Monday, August 2, 2010

Airport Style

So last week I wrote about Hollin Hills, a neighborhood nearby, and mentioned that it was laid out in the early 60s by an architect named Charles Goodman.  I also wrote that Goodman was the original architect of National Airport (now known as Reagan National Airport).  Well, that’s not entirely true (I need to remember that Wikipedia isn’t always a reliable source of information), though he was part of the original team of designers.  See, after I wrote the post, bells started going off in Dr. Jay’s head.  On a trip through Reagan (the airport) a few months ago he happened to pass by what looked like a lobby preserved in time in Terminal A.  He’s been saying we should go check it out ever since, so on Sunday we finally did.  After an hour and $2 to park in the short-term parking garage, we’d learned all about the history of the airport.  It sits on land which used to be Abingdon Plantation, owned originally by Captain John Alexander.  Abingdon was purchased in 1778 by John Parke Custis, the adopted stepson of President George Washington, and was the birthplace of Washington’s beloved granddaughter, Eleanor “Nelly” Parke Custis.  Ruins from the original house (which was destroyed by fire in 1930) still remain on the grounds, and artifacts are preserved in Historic Terminal A.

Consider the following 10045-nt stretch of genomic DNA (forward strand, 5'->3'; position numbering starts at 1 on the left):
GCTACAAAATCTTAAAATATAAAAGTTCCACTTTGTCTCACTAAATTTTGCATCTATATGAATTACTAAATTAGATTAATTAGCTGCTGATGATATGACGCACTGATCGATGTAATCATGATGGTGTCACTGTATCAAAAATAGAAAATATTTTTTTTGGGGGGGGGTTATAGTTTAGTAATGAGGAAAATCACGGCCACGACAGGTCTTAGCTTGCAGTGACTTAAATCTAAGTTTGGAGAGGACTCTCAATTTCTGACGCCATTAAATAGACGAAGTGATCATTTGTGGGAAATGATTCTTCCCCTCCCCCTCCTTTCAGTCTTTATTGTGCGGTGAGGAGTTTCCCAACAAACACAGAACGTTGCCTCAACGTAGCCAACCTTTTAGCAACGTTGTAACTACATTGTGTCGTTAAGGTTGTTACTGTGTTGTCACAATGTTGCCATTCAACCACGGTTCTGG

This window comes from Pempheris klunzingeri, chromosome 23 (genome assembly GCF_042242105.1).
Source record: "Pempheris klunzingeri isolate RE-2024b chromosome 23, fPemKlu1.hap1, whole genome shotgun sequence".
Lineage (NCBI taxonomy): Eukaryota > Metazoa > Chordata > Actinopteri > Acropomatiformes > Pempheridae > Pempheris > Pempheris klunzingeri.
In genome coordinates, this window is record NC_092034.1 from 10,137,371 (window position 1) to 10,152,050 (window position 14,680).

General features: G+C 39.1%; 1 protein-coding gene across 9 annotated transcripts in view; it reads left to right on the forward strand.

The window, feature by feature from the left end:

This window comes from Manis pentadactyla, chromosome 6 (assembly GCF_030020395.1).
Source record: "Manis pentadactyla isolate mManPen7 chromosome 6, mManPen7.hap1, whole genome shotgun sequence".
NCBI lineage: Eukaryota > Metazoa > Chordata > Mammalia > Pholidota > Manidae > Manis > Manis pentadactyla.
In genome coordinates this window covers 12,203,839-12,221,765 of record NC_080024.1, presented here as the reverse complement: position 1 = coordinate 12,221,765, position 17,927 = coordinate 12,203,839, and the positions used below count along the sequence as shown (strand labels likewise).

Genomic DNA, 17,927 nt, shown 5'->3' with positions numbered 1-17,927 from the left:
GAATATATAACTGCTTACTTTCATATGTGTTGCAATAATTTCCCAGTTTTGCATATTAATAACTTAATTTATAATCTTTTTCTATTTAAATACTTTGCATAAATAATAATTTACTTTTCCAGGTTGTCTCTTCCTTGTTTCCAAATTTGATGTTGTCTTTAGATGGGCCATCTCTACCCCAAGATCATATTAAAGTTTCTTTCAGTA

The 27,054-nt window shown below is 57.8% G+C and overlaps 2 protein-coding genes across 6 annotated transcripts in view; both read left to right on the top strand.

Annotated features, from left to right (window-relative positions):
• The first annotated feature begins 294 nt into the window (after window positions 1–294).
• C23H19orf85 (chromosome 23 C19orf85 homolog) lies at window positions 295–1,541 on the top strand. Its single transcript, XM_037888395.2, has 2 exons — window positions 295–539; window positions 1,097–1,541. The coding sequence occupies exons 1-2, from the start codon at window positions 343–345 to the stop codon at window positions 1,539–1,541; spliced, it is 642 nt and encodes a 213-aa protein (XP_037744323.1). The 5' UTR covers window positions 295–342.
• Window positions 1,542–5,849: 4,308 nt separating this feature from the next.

Visiting Historic Terminal A is also a great way to see the first airport building’s unique style, which was definitely a blend of the classical architecture President Franklin D. Roosevelt requested as a way to pay tribute to the rest of Washington’s architecture and of the emerging modern aesthetic demanded of the technologies present in an airport facility.  Here’s some of what we saw:


Pshhhha- we went in anyway.  There was no function.


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Here’s a final photo of the more recently designed Cesar Pelli addition to the airport.


If you’re ever in Reagan and near Terminal A, stop in and check it out the Historic Lobby.  It seems as if they will be further restoring it to its original early-American airport style.  Don’t miss your flight or anything, but it’s worth a looksy if you’re stuck at the airport for some time.


  1. I love the photos and in particular the china. There is so little time but I would really like to explore specially produced china at some point. I love the china for the airport and I love Railroad china. I am not sure I am that interested in china made for individuals but special china for special places. thesis or just post grad interest?

  2. I love that you did this. It truly shows an interest in where you live--and imagine if you'd gone into labor there! That would've been a story for the little one.